Batman's early days

John Batman was born in Parramatta, New South Wales on 21 January 1801. His father, William Batman, was an ex-convict transported for receiving stolen goods. John was the first child to be born in the new colony, but the family soon grew to five sons and one daughter.

When John was 15, he was the apprentice to local blacksmith, James Flavell. On 4 November 1816, Flavell – with convict William Tripp – was sentenced to hanging for stealing clothes from a neighbour's house. Fierce punishments for petty crimes were not uncommon in colonial Australia, but what was significant about this event was that John Batman was one of the witnesses who sent Flavell, his employer, to his death.

Throughout his life, John – the son of a convict – was always conscious of his ‘lowly' standing in society, and made efforts to improve his position. Perhaps by cooperating so willingly with the authorities, Batman hoped to remove the stigma associated with being a currency lad.

Little is known about Batman's last few years in Parramatta, although historian Alastair Campbell has found evidence to suggest that he left New South Wales because he had an affair with a young orphan woman:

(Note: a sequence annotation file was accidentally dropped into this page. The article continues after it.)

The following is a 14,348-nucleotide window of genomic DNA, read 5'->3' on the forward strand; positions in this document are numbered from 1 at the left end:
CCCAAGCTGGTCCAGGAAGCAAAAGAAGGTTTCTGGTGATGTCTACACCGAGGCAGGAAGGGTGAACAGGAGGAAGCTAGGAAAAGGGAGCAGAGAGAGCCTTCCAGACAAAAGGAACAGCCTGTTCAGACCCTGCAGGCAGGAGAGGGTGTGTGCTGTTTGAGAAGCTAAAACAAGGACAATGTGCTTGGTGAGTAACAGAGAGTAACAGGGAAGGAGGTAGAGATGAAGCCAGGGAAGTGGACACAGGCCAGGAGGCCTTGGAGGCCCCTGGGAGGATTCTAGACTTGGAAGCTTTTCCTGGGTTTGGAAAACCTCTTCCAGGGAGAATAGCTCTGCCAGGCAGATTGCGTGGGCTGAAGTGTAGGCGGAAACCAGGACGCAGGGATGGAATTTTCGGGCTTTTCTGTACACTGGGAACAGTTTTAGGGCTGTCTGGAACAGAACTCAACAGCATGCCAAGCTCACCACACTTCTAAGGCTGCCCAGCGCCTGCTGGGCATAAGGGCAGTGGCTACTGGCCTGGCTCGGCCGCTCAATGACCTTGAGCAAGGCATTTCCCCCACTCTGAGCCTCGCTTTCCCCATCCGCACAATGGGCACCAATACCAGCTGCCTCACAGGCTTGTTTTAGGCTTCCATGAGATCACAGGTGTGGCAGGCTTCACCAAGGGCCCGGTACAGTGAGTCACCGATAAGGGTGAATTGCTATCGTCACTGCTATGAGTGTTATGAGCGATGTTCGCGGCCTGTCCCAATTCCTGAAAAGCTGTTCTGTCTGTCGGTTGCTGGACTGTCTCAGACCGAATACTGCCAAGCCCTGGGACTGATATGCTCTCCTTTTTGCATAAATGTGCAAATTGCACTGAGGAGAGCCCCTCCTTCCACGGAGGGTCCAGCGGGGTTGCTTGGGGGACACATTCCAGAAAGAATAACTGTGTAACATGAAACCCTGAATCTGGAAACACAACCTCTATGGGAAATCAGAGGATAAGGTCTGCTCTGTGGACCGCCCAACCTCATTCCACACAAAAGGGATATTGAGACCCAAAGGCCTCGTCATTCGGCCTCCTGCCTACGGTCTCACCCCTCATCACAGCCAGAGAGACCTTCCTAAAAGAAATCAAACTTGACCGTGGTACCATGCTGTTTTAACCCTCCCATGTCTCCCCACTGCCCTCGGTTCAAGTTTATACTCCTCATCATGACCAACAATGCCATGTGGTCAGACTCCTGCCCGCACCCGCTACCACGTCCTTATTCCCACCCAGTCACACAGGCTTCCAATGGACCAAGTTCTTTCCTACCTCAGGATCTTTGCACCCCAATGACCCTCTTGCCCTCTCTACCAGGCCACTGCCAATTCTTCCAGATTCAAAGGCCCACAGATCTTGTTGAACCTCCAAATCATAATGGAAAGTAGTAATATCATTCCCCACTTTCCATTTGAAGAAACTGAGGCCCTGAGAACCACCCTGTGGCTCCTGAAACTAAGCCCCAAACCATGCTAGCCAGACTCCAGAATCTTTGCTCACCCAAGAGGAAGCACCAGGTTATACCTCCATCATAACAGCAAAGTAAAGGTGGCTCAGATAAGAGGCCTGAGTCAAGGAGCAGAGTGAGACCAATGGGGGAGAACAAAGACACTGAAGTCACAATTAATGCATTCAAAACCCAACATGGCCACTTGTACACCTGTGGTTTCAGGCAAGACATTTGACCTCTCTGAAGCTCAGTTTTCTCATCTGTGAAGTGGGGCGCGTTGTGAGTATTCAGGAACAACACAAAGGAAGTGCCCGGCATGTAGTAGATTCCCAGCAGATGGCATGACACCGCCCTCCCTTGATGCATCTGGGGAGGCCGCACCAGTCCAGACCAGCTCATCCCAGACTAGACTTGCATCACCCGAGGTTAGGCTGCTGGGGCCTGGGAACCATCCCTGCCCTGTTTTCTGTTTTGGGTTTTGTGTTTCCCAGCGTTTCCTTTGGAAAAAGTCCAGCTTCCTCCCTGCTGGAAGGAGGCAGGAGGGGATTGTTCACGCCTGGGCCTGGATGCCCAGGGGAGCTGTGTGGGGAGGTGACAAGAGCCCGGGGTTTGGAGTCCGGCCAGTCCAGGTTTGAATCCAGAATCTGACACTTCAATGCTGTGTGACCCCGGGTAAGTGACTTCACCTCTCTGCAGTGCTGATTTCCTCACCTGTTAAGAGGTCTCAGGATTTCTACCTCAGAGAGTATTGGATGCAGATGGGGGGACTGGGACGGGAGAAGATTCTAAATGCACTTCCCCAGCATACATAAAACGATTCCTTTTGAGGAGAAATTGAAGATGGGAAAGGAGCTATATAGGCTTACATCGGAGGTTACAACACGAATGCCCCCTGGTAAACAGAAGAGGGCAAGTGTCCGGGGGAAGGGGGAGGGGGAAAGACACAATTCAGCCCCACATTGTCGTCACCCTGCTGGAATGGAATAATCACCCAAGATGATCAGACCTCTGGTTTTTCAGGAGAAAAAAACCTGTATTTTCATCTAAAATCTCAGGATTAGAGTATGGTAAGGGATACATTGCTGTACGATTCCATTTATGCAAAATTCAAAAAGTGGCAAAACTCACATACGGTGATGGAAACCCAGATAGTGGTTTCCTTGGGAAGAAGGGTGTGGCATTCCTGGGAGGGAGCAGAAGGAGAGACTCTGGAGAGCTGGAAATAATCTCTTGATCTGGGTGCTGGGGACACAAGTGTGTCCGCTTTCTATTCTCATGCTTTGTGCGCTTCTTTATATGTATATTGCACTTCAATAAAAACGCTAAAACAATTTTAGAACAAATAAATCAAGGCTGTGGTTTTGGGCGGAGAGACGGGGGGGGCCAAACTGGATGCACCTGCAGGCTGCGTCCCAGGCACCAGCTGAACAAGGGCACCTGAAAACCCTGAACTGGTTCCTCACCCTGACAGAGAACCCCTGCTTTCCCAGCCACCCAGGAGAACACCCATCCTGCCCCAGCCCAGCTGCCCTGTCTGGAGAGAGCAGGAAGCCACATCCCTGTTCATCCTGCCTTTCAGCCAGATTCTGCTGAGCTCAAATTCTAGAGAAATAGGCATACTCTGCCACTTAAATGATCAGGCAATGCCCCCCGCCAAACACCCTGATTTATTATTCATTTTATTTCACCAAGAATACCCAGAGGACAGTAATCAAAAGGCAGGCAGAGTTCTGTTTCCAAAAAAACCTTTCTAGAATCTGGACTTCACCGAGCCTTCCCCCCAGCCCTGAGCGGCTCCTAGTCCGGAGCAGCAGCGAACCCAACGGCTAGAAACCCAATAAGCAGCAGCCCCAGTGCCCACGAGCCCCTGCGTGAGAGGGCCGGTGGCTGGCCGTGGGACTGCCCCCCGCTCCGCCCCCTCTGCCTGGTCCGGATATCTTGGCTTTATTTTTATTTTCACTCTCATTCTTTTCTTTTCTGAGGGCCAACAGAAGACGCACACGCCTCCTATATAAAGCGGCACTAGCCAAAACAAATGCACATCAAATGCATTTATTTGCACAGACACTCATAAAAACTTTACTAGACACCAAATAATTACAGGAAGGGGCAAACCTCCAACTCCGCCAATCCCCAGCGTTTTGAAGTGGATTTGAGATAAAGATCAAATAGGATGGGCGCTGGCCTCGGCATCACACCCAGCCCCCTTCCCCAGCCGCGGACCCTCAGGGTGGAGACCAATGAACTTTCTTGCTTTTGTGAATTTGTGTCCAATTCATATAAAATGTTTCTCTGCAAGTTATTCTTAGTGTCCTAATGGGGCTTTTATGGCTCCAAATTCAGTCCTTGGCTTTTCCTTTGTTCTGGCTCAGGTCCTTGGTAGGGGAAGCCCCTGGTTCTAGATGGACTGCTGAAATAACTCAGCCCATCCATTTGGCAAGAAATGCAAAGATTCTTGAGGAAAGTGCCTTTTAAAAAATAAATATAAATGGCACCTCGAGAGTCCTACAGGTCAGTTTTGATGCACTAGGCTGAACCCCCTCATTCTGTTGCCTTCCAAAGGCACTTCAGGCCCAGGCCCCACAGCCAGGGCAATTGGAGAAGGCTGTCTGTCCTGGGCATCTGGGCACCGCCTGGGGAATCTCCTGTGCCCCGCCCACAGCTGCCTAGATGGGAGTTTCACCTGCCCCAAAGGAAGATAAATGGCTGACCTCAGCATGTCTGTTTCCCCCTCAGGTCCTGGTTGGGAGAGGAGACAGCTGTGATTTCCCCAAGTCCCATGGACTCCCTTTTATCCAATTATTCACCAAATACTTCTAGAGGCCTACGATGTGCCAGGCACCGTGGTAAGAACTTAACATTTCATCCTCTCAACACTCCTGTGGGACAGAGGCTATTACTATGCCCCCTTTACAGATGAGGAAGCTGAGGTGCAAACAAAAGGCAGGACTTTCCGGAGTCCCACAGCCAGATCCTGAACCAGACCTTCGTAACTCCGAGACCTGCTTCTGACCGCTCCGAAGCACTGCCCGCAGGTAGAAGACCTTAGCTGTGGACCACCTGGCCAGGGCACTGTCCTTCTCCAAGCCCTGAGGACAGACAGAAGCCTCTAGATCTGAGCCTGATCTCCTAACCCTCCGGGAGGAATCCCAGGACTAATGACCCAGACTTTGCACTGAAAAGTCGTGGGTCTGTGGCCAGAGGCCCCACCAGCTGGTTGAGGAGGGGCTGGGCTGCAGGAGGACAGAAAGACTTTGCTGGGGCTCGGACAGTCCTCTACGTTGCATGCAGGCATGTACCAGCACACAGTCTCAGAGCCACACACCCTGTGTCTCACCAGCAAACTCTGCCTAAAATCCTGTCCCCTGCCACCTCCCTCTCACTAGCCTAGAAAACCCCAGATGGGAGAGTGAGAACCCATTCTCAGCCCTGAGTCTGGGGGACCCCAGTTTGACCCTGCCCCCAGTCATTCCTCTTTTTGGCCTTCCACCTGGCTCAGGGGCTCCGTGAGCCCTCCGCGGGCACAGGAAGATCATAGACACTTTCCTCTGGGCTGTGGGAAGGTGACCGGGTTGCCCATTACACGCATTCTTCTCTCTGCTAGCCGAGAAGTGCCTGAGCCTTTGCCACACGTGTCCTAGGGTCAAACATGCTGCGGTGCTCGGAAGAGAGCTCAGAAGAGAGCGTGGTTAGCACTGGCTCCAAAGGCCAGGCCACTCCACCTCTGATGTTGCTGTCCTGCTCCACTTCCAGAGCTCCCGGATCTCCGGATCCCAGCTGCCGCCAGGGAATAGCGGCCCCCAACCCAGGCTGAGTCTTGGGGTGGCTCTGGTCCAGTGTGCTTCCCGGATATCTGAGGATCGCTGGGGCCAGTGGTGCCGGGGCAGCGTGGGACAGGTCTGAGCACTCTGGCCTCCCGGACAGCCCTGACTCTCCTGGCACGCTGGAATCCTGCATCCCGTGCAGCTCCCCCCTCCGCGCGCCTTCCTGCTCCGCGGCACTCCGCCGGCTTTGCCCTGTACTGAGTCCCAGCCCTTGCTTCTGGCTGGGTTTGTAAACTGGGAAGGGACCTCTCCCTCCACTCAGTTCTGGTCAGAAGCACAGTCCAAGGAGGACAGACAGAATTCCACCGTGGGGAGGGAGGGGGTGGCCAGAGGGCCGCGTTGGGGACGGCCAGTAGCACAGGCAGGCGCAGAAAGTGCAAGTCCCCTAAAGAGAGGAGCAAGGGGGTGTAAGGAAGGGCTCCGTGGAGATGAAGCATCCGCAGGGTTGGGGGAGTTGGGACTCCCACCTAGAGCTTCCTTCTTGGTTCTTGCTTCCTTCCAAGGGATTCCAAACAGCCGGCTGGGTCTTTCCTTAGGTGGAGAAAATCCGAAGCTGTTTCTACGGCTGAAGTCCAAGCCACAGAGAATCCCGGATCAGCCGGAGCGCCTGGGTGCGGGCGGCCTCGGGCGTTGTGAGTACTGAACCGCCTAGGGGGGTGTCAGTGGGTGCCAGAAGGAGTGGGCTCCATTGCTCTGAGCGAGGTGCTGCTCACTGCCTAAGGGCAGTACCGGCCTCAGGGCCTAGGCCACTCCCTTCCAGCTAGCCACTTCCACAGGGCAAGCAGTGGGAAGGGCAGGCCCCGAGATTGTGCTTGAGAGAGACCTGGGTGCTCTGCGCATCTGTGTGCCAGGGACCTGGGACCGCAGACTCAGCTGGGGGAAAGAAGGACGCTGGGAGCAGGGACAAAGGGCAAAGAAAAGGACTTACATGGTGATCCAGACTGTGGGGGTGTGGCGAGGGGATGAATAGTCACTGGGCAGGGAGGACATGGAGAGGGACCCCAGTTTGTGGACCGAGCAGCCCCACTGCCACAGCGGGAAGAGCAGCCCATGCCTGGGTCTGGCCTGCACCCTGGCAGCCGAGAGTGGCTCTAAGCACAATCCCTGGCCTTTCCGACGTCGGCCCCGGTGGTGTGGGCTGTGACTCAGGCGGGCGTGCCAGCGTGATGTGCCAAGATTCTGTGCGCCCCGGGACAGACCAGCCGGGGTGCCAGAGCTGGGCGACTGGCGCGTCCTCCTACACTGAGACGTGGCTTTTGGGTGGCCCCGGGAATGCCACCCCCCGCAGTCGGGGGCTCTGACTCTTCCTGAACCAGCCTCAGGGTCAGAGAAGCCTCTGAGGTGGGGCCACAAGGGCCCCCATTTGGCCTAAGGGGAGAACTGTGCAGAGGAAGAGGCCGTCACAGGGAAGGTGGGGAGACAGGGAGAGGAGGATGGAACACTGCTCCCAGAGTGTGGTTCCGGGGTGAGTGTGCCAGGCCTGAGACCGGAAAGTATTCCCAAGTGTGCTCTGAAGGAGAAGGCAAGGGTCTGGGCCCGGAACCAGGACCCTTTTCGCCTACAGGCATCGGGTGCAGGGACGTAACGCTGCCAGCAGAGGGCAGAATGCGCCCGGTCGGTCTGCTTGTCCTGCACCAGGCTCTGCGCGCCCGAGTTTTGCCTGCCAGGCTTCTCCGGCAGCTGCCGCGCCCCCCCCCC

He was a youth of considerable intelligence and vigour, with a merry eye, a handsome face, and a flattering tongue to please the other sex.

– James Bonwick

Bonwick, J 1868, John Batman: the founder of Victoria, Fergusson & Moore, Melbourne.

The earliest known image of Batman was created in 1885, almost 50 years after his death. There may not actually be any images of Batman created in his lifetime.

The woman, Elizabeth Richardson, became pregnant in 1821 and named John Batman as the father. Batman was only 20 years old at the time. On 4 May 1821, the Orphan Institution Committee (which was responsible for the young woman), suggested Batman marry the girl. Batman refused. When the Institution requested Batman pay £50 for their expenses, John's father stepped in and the amount was reduced to £25.

Whether or not he was actually the father, John's involvement with Elizabeth Richardson would have been deeply embarrassing for his father, a devout Christian. He may have asked his son to leave Parramatta to save face in the community. Three days after the Institution made its final decision, John Batman and his brother Henry left New South Wales for Van Diemen's Land on 29 November 1821.

Engraving of Sydney and the mouth of the Parramatta River.
Photograph of John Batman's home in Tasmania.
Postcard showing two men in bush.
Frontispiece of Bonwick's 1868 book.